Royal Dutch Shell has paid 1.77 billion euros ($1.94 billion) it owed the National Iranian Oil Company, settling debts after sanctions against the country were lifted in January.
The outstanding debt to Iran was a result of Iranian oil deliveries which Shell had been unable to pay for due to sanctions that were imposed on the country over its nuclear program.
The Anglo-Dutch company resumed talks with Tehran on the debt after most Western sanctions were lifted in January as part of a deal with world powers. The payments were made over the past three weeks in euros as dollar transactions are still under U.S. sanctions.
“Following the lifting of applicable EU and U.S sanctions, we can confirm that payment of the outstanding Shell debt to NIOC has now been made,” a Shell spokesman said in a statement.
The debt repayment could lead Shell to make new investments in the resource-rich country that hopes to revive an oil and gas industry that shriveled under sanctions.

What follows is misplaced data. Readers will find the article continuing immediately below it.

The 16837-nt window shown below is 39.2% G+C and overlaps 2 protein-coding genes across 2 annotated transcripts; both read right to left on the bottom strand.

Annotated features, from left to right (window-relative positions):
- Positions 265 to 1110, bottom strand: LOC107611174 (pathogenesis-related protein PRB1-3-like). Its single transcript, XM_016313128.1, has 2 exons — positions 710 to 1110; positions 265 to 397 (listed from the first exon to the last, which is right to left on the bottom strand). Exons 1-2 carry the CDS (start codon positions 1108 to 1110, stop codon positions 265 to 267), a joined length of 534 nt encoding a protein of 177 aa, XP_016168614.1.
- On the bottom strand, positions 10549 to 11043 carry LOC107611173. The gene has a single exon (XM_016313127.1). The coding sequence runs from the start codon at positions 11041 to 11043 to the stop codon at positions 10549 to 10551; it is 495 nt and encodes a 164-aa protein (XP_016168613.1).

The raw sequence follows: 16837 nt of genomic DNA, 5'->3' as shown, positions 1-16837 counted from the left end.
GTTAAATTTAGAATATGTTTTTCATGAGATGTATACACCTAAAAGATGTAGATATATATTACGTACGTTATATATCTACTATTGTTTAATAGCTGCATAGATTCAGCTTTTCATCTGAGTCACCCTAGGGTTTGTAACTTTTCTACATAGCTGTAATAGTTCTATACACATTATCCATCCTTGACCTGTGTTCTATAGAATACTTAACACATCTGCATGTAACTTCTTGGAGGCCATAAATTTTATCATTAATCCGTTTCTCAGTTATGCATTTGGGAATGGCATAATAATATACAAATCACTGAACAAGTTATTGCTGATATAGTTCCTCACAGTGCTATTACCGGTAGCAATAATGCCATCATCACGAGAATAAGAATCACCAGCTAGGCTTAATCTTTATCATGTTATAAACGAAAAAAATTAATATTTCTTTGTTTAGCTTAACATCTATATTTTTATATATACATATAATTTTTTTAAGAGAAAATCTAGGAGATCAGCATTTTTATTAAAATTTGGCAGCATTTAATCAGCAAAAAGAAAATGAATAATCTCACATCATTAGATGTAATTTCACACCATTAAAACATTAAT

“We remain interested in exploring the role Shell can play in developing Iran’s energy potential within the boundaries of applicable laws,” the spokesman said.
Western sanctions cut Iran’s oil exports by more than half to around 1.1 million barrels per day from a pre-2012 level of 2.5 million bpd. The Islamic Republic holds the world’s largest gas reserves and fourth-largest proven oil reserves.
Tehran has said it would boost output immediately by 500,000 bpd and by another 500,000 bpd within a year, ultimately reaching pre-sanction production levels of around 4 million bpd seen in 2010-2011.
The country has indicated it wants billions it is owed by foreign oil companies and governments paid in euros.
U.S. officials estimate about $100 billion (69 billion pound) of Iranian assets were frozen abroad, around half of which Tehran could access as a result of sanctions relief. It is not clear how much of those funds are oil dues that Iran would want back in euros.